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Riverside Band Gets a Boost From a British Friend

June 09, 2002|STEVE HOCHMAN

Has Alan McGee done it again?

First the maverick record executive anointed the Hives as rock's next big thing by releasing a U.K. compilation drawn from the Swedish band's two independent albums. The Hives became a sensation in England, and the excitement traveled to the U.S., where Warner Bros. Records recently snapped up the band.

Now McGee has taken another band from an exotic, off-the-beaten-track locale and compiled material from its two indie albums for a release from his Poptones label. And interest in the group is heating up.

Another band from Scandinavia? Nope. This one's from ... Riverside. With its edgy, rock-soul sound, the BellRays have consistently been a top pick among Southern California rock-scene insiders for years. Largely through touring, the quartet has sold 10,000 copies each of its last two albums, "Let It Blast" and "Grand Fury," but the group had not been able to stir much interest on a larger level.

McGee believes that's about to change.

"The BellRays have got off to a great start in the U.K. and are now getting daytime radio play on [BBC] Radio 1," says McGee, who ran the storied Creation label and discovered Oasis, among other acts. "The U.K. has become once again the shop window for the world's new rock music, as we have seen with the Hives, the White Stripes, B.R.M.C. and the Strokes. It's for me the most vibrant and exciting time in music for the last 25 years. The BellRays are poised in the U.K. to be the next big band, [though] only time will tell."

Singer Lisa Kekaula isn't counting on anything, but says the McGee connection has changed the BellRays' lives, at least for the immediate future. They've just gone to Japan for a week to do shows with the Jon Spencer Blues Explosion, as well as to be filmed on tour for a feature that will be broadcast on Japanese TV. They'll soon head to England and Europe for a month that includes a high-profile performance at McGee's new Death Disco Dance Club in London.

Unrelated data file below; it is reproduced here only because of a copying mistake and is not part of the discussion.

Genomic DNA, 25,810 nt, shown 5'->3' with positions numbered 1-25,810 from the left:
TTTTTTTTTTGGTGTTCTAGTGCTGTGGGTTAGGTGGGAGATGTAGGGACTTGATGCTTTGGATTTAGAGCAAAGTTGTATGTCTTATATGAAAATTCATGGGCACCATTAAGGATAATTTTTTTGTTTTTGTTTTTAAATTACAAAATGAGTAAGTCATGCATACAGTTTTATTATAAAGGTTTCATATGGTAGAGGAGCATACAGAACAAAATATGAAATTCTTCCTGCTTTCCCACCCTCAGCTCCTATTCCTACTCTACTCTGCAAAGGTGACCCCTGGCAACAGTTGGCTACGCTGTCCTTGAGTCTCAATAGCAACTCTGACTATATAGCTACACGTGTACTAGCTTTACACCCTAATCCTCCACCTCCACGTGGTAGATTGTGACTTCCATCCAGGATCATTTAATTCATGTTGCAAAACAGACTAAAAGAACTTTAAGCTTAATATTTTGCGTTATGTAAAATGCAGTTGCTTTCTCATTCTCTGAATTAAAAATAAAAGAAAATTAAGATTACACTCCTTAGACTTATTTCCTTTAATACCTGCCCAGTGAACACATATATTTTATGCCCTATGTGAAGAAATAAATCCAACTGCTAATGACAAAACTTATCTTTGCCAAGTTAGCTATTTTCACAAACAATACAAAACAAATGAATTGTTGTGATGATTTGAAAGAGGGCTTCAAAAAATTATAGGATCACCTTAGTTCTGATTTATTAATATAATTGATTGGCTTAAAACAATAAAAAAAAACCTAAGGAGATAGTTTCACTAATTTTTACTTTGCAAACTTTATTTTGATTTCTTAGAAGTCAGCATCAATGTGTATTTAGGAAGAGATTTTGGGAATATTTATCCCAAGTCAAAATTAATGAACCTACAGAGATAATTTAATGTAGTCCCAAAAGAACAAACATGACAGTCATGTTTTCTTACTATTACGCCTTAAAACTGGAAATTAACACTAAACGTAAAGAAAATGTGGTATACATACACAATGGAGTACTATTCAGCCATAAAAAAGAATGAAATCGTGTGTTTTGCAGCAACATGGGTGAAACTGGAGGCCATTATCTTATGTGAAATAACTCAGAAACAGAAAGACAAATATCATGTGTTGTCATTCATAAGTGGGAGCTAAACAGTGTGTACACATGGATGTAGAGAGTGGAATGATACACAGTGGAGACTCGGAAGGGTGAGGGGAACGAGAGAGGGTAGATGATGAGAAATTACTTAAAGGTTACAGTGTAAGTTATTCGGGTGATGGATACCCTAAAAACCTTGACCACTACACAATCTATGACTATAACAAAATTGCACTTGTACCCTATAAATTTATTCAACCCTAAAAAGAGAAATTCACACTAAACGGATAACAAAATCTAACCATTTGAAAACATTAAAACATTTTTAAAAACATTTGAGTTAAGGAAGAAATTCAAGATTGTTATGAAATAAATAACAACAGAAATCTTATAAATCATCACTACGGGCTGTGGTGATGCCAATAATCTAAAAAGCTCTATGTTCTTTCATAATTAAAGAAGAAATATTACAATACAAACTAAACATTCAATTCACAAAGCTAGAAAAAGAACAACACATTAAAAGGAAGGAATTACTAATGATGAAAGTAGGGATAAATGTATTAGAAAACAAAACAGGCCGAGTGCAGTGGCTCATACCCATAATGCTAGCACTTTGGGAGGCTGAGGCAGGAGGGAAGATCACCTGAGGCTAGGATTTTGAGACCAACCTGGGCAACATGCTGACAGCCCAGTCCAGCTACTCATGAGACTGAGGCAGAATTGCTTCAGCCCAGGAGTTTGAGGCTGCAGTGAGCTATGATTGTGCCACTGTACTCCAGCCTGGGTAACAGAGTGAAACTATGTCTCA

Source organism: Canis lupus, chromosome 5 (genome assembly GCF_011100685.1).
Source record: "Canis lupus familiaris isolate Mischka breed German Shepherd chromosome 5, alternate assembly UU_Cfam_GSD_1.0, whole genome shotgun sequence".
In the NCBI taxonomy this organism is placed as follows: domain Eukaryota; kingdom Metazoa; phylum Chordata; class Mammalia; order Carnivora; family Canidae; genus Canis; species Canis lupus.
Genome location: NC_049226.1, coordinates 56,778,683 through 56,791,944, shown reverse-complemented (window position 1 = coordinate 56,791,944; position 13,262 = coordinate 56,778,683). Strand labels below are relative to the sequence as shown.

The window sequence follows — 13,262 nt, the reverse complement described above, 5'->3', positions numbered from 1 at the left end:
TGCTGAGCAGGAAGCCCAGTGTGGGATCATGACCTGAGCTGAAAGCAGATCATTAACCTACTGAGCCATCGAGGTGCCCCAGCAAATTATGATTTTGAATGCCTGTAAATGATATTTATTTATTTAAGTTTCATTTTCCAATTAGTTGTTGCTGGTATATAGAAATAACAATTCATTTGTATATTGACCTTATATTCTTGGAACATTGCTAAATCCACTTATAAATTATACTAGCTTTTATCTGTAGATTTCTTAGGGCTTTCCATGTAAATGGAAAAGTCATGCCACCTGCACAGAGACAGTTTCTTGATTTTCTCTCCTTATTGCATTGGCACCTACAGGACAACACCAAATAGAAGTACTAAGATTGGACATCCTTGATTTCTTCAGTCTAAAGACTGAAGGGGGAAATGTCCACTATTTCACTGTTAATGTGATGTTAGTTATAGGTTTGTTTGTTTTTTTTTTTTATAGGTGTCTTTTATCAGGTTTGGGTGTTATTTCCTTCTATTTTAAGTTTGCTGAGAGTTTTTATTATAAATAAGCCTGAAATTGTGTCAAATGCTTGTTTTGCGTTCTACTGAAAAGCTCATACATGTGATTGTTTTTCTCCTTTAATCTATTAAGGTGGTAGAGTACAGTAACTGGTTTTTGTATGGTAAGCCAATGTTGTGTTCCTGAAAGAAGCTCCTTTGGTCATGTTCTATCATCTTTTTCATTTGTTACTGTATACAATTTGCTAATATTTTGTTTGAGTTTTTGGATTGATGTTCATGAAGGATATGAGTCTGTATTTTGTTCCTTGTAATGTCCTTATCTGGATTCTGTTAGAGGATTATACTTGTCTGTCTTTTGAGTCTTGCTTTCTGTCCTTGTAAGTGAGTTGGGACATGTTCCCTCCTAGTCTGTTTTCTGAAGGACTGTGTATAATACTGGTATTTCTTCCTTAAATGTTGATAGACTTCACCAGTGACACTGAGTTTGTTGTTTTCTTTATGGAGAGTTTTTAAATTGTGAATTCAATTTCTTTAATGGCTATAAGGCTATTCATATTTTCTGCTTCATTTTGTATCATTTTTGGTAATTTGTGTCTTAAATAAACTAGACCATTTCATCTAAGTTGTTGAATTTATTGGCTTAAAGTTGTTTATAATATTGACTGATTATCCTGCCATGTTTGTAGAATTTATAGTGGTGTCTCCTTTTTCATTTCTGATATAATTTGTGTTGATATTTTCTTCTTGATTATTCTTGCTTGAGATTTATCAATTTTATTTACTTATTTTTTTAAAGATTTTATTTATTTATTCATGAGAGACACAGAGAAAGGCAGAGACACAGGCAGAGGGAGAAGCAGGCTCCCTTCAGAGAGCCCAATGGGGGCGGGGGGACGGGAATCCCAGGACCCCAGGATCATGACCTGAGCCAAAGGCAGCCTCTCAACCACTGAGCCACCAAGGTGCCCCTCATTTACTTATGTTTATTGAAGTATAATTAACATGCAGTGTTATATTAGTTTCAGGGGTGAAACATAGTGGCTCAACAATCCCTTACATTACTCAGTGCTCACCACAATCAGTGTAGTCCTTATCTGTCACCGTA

"It's really weird when you're in the eye of the storm," Kekaula says. "We now have these obligations, but I've still got to take my daughter to school, so we have to reevaluate the way that everyday life is."

At the same time, she says, U.S. record executives are reevaluating the BellRays. Since the Poptones collection, "Meet the BellRays," came out last month, the band and its manager, Margaret Saadi, have been fielding an increasing number of inquiries about its label status.

"Alan's involvement gives something a cool factor," says Tom Sarig, MCA Records vice president of A&R. "I don't know if it means a damn about sales. He put a lot of stuff out on Poptones, but the label was going under before the Hives. However, Alan putting a record out would definitely make me listen to it."

The BellRays, though, are in no hurry to make a deal. They plan to record a new album this summer, and hope to have it out in October--whether released on their own or under a new deal.

"We're at the point now where we're going to need to look at how to facilitate doing business for larger numbers," Kekaula says. "We're taking it one day at a time. I definitely want people to be able to get our records. That's always been my goal."

FRESH HORSES: There have been a lot of changes in and around the Wallflowers between the release of the band's last album, 2000's "Breach," and the making of its next, due in September.

Guitarist Michael Ward left before sessions started. Longtime manager Andy Slater (who co-produced the last album with Michael Penn) became president of Capitol Records. And Tom Whalley left his job as president of Interscope Records, the band's label, to be chairman of Warner Bros./Reprise.

The guitarist role hasn't been filled (leader Jakob Dylan did most of the new album's guitar parts, with Pearl Jam's Mike McCready adding a few), and the band signed on with new manager Pat Magnorella (Weezer, Green Day, Goo Goo Dolls).

The production and label changes occasioned a couple of reunions. To produce, Dylan selected the team of Toby Miller and Bill Appleberry--Miller was a founding guitarist of the Wallflowers but left in 1996.

"When he left the band, it left a hole in how it functions," Dylan says. "When we had discussions about producers, there was no one I was more eager to work with."

At Interscope, Dylan has re-teamed with Mark Williams, the company's senior executive in charge of A&R, who had been the Wallflowers' A&R representative for its first album at Virgin Records.

"I encouraged him to do things differently, come from a new approach in how he wrote and how they made the record," Williams says. "Jakob wrote two really great all-out rock songs, and there are some moodier pieces--one called 'Health and Happiness' has a feel to me like a Tom Waits song."

Don't, however, tie these changes to "Breach's" disappointing sales--little more than one-tenth of the 4.1 million sold by its predecessor, 1996's "Bringing Down the Horse."

"There are lots of factors that go into sales," Dylan says.

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